Asked by Simone
I Am Looking For Information On The Foods That Might Excerbate Bile Salt Diarrhea
I was diagnosed years ago as having Irritable Bowel Syndrome. No matter the treatment, what foods I eliminated, it continued to get worse. My current gastroentronologist has now diagnosed bile salt diarrhea because I am responding well to Welchol (I still have my gall bladder). I am looking for information on the foods that might excerbate it. For example, I'm not sure why the word "salt" is in the title - might salt make it worse?
I've been searching the internet and have found mostly information on drugs that treat it.
I was surprised that on both Health Central and the Mayo Clinic website I could not find any information at all.
Thank you for any information or references you can provide.
You have posted to our inflammatory bowel disease (IBD) site, dedicated to information and issues related to the autoimmune diseases, Crohn's disease and ulcerative colitis. (This is not intended as a general GI disorders informational site.)
However, I can tell you that the actual name for the disorder that you seem to have, is known medically as "bile acid malabsorption." (The symptom of chronic, watery, diarrhea is then often described as bile salt diarrhea.) In one study of sixty-two patients with chronic, watery diarrhea, it was considered to be the cause of diarrhea in twenty-eight (45.2%) patients.
You would do best to eat five or more small meals a day, consisting mostly of low fat and high protein foods, and complex carbohydrates(for instance, bread, pasta, rice, potatoes, and low-sugar cereals). Concentrated sugars and fats (such as fried foods, full fat dairy products, and fatty meats) should be kept to a minimum or avoided. Fluids should be reserved for between meals. Fiber supplements, along with antidiarrheal medications, can be used as needed to prolong intestinal transit time. Multivitamins with minerals should be taken orally two or three times a day.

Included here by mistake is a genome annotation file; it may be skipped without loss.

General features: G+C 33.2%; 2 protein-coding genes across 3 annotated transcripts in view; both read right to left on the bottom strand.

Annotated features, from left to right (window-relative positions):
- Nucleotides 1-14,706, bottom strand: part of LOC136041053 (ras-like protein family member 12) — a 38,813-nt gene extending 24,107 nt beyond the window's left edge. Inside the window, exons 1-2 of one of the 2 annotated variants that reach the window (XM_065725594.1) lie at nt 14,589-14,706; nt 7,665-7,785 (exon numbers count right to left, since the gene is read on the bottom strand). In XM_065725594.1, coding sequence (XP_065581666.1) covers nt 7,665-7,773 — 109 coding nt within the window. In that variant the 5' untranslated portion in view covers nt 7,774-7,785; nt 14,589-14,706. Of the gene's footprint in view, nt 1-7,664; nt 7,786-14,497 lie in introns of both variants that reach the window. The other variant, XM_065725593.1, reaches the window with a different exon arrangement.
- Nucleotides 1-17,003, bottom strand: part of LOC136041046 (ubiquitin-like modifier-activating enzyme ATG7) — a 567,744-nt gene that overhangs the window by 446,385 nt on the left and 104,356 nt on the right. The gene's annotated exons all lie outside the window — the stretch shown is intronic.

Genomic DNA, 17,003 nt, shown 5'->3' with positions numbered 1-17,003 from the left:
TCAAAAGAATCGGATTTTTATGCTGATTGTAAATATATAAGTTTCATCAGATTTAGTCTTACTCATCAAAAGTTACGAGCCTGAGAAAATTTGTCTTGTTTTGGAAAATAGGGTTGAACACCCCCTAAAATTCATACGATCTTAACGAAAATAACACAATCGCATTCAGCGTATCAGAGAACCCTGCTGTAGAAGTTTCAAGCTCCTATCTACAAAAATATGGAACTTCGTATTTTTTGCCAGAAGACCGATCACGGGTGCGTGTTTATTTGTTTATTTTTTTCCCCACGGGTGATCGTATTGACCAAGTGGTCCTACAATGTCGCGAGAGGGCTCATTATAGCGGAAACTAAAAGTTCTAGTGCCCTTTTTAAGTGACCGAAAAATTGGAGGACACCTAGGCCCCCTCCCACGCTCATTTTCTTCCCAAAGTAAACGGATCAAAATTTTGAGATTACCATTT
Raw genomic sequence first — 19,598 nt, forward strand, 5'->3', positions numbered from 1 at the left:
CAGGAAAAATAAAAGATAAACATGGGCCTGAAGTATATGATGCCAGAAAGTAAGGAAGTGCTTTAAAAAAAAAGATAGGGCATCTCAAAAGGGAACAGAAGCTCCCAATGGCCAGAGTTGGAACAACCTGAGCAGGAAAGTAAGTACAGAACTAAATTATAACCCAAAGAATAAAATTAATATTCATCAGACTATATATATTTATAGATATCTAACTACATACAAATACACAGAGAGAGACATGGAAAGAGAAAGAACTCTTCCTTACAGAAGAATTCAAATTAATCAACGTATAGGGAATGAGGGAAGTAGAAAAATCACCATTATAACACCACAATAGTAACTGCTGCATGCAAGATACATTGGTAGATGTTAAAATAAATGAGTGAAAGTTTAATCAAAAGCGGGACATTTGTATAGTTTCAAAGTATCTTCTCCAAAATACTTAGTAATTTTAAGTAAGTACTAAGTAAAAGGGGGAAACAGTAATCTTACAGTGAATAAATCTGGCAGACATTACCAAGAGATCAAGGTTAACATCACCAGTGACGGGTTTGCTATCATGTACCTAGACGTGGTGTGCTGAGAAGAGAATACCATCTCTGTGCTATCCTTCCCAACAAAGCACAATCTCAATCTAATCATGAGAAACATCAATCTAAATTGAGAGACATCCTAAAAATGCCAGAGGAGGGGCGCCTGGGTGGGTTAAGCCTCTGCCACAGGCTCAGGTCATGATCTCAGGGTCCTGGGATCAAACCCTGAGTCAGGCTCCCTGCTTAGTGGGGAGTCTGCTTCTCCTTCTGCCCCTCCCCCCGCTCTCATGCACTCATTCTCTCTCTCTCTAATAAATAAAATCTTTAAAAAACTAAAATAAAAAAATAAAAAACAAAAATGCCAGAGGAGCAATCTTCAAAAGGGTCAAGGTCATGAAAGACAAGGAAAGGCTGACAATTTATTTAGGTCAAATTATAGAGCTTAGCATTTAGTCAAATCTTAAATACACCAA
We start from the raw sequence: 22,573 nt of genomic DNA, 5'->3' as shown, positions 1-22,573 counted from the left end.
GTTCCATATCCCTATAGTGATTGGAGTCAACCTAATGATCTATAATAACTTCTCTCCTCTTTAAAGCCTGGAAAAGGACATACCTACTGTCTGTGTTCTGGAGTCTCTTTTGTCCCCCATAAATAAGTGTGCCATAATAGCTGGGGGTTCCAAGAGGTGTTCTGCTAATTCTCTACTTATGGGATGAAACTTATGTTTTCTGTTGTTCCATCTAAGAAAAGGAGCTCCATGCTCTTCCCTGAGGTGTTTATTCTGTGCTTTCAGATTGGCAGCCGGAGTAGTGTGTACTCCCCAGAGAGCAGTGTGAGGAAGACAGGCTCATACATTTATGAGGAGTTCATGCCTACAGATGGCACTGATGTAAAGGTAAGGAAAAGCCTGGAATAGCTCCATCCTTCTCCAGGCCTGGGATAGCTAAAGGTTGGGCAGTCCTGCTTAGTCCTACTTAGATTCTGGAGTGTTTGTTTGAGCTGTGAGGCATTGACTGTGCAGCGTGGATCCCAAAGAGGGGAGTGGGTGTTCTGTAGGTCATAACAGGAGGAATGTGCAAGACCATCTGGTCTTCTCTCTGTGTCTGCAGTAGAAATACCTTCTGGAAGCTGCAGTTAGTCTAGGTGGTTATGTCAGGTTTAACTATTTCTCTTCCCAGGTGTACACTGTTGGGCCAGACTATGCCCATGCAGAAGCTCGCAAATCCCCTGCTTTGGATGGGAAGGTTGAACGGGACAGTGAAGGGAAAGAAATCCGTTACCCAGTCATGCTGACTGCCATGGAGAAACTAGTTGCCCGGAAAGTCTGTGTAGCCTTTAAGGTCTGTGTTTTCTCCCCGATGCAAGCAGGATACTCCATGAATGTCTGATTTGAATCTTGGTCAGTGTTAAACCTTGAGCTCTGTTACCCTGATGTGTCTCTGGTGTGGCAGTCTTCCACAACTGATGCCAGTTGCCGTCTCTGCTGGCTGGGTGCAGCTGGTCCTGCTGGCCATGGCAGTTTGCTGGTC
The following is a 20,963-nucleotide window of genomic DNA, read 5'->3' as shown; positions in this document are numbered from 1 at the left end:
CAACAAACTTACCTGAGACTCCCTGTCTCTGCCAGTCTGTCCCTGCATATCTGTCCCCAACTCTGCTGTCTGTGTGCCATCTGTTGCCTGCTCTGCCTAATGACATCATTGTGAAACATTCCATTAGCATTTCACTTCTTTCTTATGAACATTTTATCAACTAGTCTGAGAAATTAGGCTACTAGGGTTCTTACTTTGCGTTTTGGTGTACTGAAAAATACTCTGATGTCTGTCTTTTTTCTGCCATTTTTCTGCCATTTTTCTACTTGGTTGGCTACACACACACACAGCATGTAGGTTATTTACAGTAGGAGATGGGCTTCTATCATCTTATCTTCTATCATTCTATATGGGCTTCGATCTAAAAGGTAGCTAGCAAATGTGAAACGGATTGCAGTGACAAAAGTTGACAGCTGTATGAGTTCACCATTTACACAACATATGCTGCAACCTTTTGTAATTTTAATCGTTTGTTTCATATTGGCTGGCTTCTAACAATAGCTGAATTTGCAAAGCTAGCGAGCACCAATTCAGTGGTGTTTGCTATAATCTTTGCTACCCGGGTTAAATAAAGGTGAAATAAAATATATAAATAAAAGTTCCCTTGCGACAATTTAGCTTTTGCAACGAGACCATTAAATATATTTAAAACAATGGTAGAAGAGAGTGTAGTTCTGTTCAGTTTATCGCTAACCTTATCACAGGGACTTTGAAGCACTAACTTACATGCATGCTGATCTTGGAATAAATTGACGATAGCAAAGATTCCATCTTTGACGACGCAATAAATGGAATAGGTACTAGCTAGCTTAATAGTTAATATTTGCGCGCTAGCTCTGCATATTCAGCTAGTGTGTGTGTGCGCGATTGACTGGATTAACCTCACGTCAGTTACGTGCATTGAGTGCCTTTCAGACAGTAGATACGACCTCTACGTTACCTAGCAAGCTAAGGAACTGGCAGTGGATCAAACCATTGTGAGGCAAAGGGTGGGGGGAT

Bile "salts" are actually bile "acids." Bile acids are steroid acids found in the bile of mammals. The two major bile acids are cholic acid, and chenodeoxycholic acid.
Bile acid diarrhea most often occurs in a diseased small intestine, at the point of the terminal ileum, or after surgical resection of the terminal ileum. There is increased exposure of the mucosa of the colon to bile salts, resulting in increased activation of fluid and electrolyte secretion.
Diagnosis primarily involves excluding more common causes of chronic diarrhea, and a diagnostic trial of bile acid-binding resins; you have reported that is exactly what your doctor has done.